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AdamHDavis

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  1. Thanks for this explanation! Ok, so it looks like this would cover the transaction from a fiat-crypto exchange (like Coinbase today) to a conventional bank. Would there be any concerns related to that fiat-crypto exchange (the fiat Gateway on the Ripple network) though? That is, will this Gateway just accept XRP from anywhere and give you fiat IOU's no questions asked? I guess I'm trying to get my head around the scope of KYC/AML rules - is the case that as long as the government knows who is receiving the money, they are satisfied, or do I need to demonstrate that I have received the money from a positively identified source as well? (Which would be impossible for XRP purchases from a crypto-only exchange like Binance, which does not have any KYC requirements).
  2. @JoelKatz replied to a tweet of mine asking about this - he said that there are internal policies and controls in place, but that nothing else has been disclosed publicly. I'd like to advocate that Ripple make these policies and controls publicly known to the Ripple and XRP community. Ripple's governance model is one where we trust that the incentives created by Ripple holding a large fraction of all XRP through the pre-mine will mean that the company will tend to act in the interest of network health and whatever will keep XRP prices high and stable, even when some of its actions are secret (XRP deals prior to sales, new XRP ledger-related products, partnerships with new customers, etc.). I'd like to argue that Ripple needs to disclose more information to all XRP stakeholders about exactly how it will ensure that no individual or group within the company could act in such a way as to benefit unfairly from being privy to those secrets which we tolerate as part of Ripple's unique governance model. I would expect that Ripple would have a clever technical solution for this (time-locked escrows, etc.?), but also fit into existing legal frameworks around insider trading. I'm curious to know more details, and look forward to @joelkatz and others at Ripple sharing that information with the community, or a plan to enact such a framework if it doesn't yet exist.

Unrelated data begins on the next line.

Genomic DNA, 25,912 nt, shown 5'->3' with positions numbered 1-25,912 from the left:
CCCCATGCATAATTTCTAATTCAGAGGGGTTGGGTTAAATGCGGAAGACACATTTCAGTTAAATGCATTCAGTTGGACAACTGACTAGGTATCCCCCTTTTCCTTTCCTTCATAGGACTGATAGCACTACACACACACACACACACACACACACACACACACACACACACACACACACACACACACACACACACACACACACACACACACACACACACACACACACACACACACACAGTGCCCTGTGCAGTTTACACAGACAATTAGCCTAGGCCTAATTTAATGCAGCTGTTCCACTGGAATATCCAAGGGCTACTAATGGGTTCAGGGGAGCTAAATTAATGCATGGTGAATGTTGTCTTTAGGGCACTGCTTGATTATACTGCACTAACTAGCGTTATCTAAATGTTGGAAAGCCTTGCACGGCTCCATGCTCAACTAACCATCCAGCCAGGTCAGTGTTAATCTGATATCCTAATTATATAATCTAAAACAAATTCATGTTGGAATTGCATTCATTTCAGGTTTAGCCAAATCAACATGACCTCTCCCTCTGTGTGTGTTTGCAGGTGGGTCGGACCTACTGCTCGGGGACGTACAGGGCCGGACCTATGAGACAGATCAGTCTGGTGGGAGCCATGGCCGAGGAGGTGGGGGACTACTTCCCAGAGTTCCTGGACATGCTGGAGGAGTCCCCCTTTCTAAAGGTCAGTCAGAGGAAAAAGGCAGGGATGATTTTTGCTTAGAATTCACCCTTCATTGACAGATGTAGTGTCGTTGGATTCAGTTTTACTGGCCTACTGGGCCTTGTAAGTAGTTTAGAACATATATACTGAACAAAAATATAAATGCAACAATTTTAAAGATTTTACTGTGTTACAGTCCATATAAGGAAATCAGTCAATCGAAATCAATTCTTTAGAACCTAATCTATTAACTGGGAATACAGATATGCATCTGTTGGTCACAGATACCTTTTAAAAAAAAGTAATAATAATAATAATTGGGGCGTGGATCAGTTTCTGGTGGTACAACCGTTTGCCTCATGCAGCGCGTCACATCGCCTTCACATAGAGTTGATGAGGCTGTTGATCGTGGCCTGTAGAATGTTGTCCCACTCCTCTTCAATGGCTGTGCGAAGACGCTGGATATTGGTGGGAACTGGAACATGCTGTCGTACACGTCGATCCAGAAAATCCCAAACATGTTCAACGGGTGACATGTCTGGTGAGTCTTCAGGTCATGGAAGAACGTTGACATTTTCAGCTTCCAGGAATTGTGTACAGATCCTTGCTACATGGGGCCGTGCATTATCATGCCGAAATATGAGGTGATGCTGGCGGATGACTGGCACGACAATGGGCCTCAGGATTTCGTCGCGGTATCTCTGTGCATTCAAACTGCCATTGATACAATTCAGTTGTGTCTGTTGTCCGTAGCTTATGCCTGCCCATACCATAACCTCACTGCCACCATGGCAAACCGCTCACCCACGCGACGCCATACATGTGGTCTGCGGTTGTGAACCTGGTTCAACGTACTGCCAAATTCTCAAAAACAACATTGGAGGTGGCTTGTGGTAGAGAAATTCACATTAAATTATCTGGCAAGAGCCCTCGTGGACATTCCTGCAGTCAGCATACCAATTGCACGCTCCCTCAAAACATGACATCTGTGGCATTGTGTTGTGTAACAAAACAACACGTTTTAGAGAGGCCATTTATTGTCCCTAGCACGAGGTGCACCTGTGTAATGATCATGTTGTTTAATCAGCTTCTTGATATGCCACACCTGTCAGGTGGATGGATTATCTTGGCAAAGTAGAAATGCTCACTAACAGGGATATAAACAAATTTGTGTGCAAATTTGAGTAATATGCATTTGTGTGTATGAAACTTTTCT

3. How will Ripple address concerns of insider trading, given that both Ripple (the company), and many Ripple employees hold large amounts of XRP, and have real-time material information about partnerships, technical updates, and disbursements? https://en.wikipedia.org/wiki/Insider_trading Is XRP considered a security by the SEC? If so, the SEC would likely be able to enforce insider trading law against Ripple if needed. If not, what then? Some clarity from Ripple regarding this would help to increase confidence for XRP holders (both individuals and institutions). Thanks!
  4. How will current hodlers of #XRP be able to legally redeem their XRP for fiat in the future if there is no valid KYC/AML trail for the 2017/2018-era crypto exchanges which they purchased their XRP from originally? My concern is that fiat Gateways in the future will not accept XRP which does not have a complete KYC documentation trail for each address which it has been held by. Or do the KYC/AML laws only require that the individual / account who wants to buy the fiat IOU's provide KYC information about themselves to that Gateway? Thanks for any help in better understanding this. https://ripple.com/build/gateway-guide/
  5. @JoelKatz Just wanted to clarify: deriveKeypair() returns a private key and public key, in hex encoding. In order to sign transactions, do you have to know the ripple "secret" (the Base-58 encoded string starting with "s")? Can the privateKey field (a long hex-encoded number) of the returned keypair be used to sign transactions? If not, what is the privateKey used for, if anything? Thanks, Adam
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